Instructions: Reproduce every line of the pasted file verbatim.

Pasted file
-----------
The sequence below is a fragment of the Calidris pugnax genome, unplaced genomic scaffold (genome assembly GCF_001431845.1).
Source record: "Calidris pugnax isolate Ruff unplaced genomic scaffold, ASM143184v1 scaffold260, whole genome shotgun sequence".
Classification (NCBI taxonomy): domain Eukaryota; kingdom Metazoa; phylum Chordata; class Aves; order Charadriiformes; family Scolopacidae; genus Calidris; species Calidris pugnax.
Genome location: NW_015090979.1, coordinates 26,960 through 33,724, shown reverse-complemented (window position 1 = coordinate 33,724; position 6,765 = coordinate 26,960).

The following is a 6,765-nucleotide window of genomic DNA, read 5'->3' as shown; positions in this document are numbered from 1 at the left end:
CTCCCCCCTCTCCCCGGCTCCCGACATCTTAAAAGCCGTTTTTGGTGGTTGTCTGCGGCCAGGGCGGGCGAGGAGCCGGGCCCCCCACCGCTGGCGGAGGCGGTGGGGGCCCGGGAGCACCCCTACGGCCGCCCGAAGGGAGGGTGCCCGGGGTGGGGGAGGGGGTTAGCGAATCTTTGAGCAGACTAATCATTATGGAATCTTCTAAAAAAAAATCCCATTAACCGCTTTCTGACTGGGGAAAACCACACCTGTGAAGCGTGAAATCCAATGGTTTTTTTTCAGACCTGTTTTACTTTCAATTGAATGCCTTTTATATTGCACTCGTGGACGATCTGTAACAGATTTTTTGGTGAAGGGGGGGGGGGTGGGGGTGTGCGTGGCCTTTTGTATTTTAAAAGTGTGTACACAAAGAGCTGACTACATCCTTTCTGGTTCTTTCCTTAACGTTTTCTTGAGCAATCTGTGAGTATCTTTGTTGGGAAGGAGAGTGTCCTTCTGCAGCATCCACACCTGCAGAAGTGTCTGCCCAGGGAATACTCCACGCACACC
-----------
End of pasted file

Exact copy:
The sequence below is a fragment of the Calidris pugnax genome, unplaced genomic scaffold (genome assembly GCF_001431845.1).
Source record: "Calidris pugnax isolate Ruff unplaced genomic scaffold, ASM143184v1 scaffold260, whole genome shotgun sequence".
Classification (NCBI taxonomy): domain Eukaryota; kingdom Metazoa; phylum Chordata; class Aves; order Charadriiformes; family Scolopacidae; genus Calidris; species Calidris pugnax.
Genome location: NW_015090979.1, coordinates 26,960 through 33,724, shown reverse-complemented (window position 1 = coordinate 33,724; position 6,765 = coordinate 26,960).

The following is a 6,765-nucleotide window of genomic DNA, read 5'->3' as shown; positions in this document are numbered from 1 at the left end:
CTCCCCCCTCTCCCCGGCTCCCGACATCTTAAAAGCCGTTTTTGGTGGTTGTCTGCGGCCAGGGCGGGCGAGGAGCCGGGCCCCCCACCGCTGGCGGAGGCGGTGGGGGCCCGGGAGCACCCCTACGGCCGCCCGAAGGGAGGGTGCCCGGGGTGGGGGAGGGGGTTAGCGAATCTTTGAGCAGACTAATCATTATGGAATCTTCTAAAAAAAAATCCCATTAACCGCTTTCTGACTGGGGAAAACCACACCTGTGAAGCGTGAAATCCAATGGTTTTTTTTCAGACCTGTTTTACTTTCAATTGAATGCCTTTTATATTGCACTCGTGGACGATCTGTAACAGATTTTTTGGTGAAGGGGGGGGGGGTGGGGGTGTGCGTGGCCTTTTGTATTTTAAAAGTGTGTACACAAAGAGCTGACTACATCCTTTCTGGTTCTTTCCTTAACGTTTTCTTGAGCAATCTGTGAGTATCTTTGTTGGGAAGGAGAGTGTCCTTCTGCAGCATCCACACCTGCAGAAGTGTCTGCCCAGGGAATACTCCACGCACACC